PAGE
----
ZANU PF MP for Buhera South, Joseph Chinotimba has demanded the teaching of mathematics and some school subjects in Shona and Ndebele arguing this was the best way students not gifted in the English language could pass.
Speaking in Parliament last week, Chinotimba said Zimbabwe should take a cue from countries such as China and Cuba which were schooling their young in local languages.
“If you go to China, the people in China learn Chinese until they attain their degrees. The same applies to Yugoslavia and Cuba,” Chinotimba said in a question he was directing to Education Minister Lazarus Dokora.
“My question is when are we going to respect our local languages such as Shona and Ndebele so that we are able to work mathematical problems either in Ndebele or in Shona?
“When are we ever going to reach that stage because our people are failing examinations because they are using a language that is foreign to them?”
The fiery MP is not so gifted in the English language either and has often confined his parliamentary debates to Shona, his mother tongue.
Chinotimba was adamant English was not the alpha and omega of life as was shown by Chinese nationals he said were among the world's most skilled expatriates.
“Those that are from the east come here and they will be speaking Chinese. They are building structures here yet they are good at it," he said.
“When are we going to change our mind-set so that our education is administered in our local language for our children?”
On his part, Dokora said his ministry has started the process of accepting in schools, the 16 official languages recognised under the country’s new Constitution.
He said the task was being implemented with support from language development experts in the Higher and Tertiary Education ministry.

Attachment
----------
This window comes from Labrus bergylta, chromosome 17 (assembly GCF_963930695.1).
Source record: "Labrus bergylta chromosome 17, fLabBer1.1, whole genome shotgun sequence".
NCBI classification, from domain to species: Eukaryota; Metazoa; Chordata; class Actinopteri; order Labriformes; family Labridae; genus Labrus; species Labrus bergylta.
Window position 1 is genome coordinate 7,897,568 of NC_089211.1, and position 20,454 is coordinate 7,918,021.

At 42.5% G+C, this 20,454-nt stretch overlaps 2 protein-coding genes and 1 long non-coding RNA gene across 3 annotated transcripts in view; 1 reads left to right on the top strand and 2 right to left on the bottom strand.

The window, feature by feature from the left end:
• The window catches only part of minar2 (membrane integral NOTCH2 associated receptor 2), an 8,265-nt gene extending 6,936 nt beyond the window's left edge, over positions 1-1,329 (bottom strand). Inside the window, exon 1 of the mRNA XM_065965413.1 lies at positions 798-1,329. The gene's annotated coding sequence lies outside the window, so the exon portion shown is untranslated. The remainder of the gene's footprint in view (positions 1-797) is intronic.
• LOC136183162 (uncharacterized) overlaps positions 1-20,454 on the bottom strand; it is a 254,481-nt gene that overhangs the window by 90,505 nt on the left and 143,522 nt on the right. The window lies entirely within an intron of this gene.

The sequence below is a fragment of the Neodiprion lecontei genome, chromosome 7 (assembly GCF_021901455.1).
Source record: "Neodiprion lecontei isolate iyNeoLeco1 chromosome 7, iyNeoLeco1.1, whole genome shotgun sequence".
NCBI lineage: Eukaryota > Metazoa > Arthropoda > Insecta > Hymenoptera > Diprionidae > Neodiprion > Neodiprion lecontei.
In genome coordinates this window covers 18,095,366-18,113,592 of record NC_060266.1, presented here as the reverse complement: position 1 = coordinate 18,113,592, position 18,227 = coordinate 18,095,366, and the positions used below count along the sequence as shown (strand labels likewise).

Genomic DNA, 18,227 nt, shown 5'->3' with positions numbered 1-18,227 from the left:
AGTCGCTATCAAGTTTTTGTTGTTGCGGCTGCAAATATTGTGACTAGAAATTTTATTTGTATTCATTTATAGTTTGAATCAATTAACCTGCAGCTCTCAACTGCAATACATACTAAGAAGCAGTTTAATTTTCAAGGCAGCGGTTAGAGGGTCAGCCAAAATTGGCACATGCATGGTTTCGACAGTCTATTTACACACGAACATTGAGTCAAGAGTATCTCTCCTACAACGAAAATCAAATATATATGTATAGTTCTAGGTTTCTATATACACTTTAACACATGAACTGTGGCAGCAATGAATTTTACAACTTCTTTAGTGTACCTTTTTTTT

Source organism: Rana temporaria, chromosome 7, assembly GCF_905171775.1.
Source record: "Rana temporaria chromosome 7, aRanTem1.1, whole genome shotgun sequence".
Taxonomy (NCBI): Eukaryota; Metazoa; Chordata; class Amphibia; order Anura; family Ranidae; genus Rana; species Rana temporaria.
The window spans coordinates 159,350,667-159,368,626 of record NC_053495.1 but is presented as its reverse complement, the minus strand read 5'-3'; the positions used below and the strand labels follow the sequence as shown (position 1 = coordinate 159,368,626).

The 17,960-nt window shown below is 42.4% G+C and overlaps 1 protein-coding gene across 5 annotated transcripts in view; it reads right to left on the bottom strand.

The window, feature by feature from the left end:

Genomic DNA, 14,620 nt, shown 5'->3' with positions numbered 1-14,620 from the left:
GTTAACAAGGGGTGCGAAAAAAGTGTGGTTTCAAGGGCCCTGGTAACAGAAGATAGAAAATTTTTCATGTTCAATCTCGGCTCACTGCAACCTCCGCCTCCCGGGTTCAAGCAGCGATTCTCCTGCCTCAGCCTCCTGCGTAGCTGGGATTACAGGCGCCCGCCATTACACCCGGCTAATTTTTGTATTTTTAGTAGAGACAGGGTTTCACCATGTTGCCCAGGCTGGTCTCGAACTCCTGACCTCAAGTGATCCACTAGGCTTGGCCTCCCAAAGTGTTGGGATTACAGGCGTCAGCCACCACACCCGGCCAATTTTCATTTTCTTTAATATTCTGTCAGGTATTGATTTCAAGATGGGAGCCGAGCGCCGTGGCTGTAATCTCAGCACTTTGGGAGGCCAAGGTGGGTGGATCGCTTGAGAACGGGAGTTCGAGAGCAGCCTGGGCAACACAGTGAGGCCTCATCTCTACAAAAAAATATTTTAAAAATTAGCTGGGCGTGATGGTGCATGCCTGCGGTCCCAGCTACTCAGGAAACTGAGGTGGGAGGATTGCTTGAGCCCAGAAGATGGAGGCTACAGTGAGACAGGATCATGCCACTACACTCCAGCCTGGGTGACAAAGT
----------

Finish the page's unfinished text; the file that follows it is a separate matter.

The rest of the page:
“...In our Ministry,” Dokora added, “we have others that are learned in other languages with a view that they can be able to know about computers so that we can have Shona, Ndebele and Nambya and you have an equal opportunity to explain the issue of computers without you having problems with the language that you are using.
“So, we say that we have started the process but it is not for a single Ministry alone.”
Dokora took the opportunity to reveal that cabinet has agreed that elementary education pupils going up to Grade 2 must be taught in vernacular languages.
Said Dokora: “In his (Chinotimba) question, I get the chance to explain to this august House that we now have the position that has been agreed to by the Cabinet Committee in terms of how four year olds up to Grade 2 are to be instructed at school.
“They will be instructed in the languages that have been accepted in our Constitution.
“That is the focus that we are now going to take and those are the steps that we are going to implement.
“We now have teachers that are advancing themselves in those languages such as Nambya, Tonga, Shangani, Venda and other languages.”
The proposed switch to local languages in teaching subjects traditionally taught in English is most likely to receive stiff resistance from a largely conservative citizenry which wants its offspring to fit easily into a universe governed by the use of English.
Top government officials have not helped matters either by continuously schooling their children in better managed education systems abroad.
Critics of the idea have often raised concern with the practical difficulties and costs involved in training as well as employing teachers in the 16 recognised languages.
Currently, Shona and Ndebele are only being taught autonomously with the rest of the subjects taught in English.